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CNA Explains: US Fed makes biggest rate hike since 1994 – what does it mean for you and your mortgage rate?

CNA Explains: US Fed makes biggest rate hike since 1994 – what does it mean for you and your mortgage rate?

Office workers cross a road in the financial district of Raffles Place on Sep 6, 2021. (Photo: CNA/Gaya Chandramohan)

SINGAPORE: The United States Federal Reserve has made its biggest interest rate hike in nearly 30 years, as it steps on the pedal to combat surging inflation.

The move is set to have far-reaching implications beyond America, from choppy financial markets to slower economic recovery in other parts of the world and even higher borrowing costs for businesses and individuals. 

In Singapore, for instance, home owners may soon feel the pinch of higher mortgage rates.

With the Fed indicating the possibility of further rate hikes, we ask the experts what that means for the economy and borrowers.

Q: Why is the US Fed increasing rates and what’s next?

US officials agreed to a 0.75-percentage-point rate rise at the end of a two-day policy meeting on Wednesday (Jun 15), bringing its benchmark federal-funds rate to a range between 1.5 to 1.75 per cent.

This latest move, which came on the heels of a quarter-percentage-point increase in March and a half-percentage-point jump last month, marked the Fed’s most aggressive rate hike since November 1994.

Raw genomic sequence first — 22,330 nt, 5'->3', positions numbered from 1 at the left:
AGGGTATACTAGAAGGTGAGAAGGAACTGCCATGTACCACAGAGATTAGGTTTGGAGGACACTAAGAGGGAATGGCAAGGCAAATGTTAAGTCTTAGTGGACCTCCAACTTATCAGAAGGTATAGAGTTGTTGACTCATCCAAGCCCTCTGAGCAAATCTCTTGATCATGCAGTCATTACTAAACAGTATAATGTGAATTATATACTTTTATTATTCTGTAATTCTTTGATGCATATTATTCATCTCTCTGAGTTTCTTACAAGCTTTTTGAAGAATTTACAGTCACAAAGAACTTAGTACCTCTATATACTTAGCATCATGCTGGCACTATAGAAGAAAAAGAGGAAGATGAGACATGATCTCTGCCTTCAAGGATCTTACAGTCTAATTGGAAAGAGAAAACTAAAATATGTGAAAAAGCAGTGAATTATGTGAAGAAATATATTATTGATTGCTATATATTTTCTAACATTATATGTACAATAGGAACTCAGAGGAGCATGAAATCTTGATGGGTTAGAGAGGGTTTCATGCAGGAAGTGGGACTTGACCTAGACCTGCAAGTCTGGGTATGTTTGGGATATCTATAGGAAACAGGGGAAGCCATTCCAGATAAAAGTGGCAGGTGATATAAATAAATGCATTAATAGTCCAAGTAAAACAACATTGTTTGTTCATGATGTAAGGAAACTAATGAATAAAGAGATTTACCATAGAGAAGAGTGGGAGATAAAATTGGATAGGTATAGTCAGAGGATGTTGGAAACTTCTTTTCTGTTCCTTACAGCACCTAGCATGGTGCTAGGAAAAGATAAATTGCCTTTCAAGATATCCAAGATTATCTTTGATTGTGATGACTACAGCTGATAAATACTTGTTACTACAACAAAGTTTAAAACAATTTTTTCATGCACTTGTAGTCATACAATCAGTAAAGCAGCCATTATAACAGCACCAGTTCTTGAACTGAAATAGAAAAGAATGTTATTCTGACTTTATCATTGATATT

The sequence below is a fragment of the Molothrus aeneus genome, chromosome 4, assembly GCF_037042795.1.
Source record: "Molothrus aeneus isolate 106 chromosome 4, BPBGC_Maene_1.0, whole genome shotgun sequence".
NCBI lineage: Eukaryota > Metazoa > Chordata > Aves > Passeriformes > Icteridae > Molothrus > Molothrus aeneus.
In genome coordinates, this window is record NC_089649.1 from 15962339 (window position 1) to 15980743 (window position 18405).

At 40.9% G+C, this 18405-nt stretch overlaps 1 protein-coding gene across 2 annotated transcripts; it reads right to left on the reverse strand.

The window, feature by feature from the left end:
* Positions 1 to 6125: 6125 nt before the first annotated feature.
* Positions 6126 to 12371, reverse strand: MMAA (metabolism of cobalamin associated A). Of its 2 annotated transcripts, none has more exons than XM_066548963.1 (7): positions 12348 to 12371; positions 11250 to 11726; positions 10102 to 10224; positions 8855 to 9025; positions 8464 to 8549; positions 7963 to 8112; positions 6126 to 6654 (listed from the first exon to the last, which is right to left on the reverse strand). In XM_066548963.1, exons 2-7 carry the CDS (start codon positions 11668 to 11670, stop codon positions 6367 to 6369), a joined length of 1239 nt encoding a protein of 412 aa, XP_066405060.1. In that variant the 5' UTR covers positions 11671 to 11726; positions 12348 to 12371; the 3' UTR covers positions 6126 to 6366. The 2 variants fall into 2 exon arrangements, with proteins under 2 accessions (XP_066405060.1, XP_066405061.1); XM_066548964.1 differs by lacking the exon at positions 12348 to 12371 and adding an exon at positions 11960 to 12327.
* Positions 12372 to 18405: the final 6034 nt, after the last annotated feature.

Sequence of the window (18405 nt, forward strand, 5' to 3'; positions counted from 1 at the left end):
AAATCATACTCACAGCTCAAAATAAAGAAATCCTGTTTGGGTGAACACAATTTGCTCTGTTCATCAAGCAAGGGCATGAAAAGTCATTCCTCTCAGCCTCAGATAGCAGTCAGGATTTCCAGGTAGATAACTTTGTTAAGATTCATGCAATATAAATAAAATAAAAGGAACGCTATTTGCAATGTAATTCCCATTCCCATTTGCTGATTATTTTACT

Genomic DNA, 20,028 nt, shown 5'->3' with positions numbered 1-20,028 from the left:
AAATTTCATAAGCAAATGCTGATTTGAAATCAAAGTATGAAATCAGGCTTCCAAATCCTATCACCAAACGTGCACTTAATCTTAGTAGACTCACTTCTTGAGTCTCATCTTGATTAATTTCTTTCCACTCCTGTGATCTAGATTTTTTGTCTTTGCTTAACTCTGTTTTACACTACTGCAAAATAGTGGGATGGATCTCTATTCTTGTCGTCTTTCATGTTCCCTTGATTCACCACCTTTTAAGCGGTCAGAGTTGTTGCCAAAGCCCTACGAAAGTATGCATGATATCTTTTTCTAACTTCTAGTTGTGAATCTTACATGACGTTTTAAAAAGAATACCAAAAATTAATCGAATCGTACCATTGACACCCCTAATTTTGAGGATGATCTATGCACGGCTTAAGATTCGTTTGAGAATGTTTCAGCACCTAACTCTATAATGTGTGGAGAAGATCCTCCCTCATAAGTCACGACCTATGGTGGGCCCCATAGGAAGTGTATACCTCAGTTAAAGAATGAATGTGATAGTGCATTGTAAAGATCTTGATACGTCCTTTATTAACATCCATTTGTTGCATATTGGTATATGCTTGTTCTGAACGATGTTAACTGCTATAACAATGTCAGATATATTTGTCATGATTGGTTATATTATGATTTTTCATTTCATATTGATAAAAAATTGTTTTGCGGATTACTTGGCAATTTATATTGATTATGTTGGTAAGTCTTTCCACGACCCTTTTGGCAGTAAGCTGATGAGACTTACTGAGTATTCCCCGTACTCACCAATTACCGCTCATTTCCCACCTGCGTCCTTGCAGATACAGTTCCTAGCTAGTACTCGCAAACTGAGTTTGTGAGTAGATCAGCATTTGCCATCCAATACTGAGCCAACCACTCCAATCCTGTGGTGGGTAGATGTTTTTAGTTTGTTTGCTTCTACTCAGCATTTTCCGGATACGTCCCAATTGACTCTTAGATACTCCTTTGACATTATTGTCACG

The US central bank is stepping up its rate-hike strategy as it races to tame inflation that has risen to a 40-year high. By sharply raising interest rates and making borrowing more costly, it hopes to cool demand in the economy by nudging consumers and businesses to curb spending.

Amid red-hot inflation, Fed officials have hinted at additional rate hikes to come.

“It is essential that we bring inflation down if we are to have a sustained period of strong labour market conditions that benefit all,” said Fed chair Jerome Powell, adding that “either a 50-basis-point or a 75-basis-point increase seems most likely” at the central bank’s next meeting.

But higher borrowing costs will also weigh on economic growth. Financial markets have been volatile in recent weeks over fears that the Fed’s rate hikes could tip the US economy into a slowdown or even a recession.

DBS chief economist Taimur Baig, who expects four more rate hikes from the Fed, said housing and investment – segments in the economy that are highly sensitive to interest rates – will weigh down on US growth through the course of next year.

“That could tip the US economy into a recession in the fourth quarter of 2023 or a tad later, which in turn could make 2024 the year of rate cuts,” he said.

Q: What does that mean for economic growth and financial markets in Asia? 

With the Fed stepping on the monetary tightening pedal, Asian central banks are likely to feel greater pressure to follow suit.

This, as a widening divergence between US and Asian interest rates will raise worries about capital outflows, said Mr Bernard Aw, economist for Asia Pacific at credit insurer Coface.

The rise in US interest rates also throws up two major headwinds for Asia’s economic recovery.

First, tighter financial conditions that would affect credit conditions and dampen investment sentiments. Second, slower growth in the US translating into lower demand for Asian exports, Mr Aw said.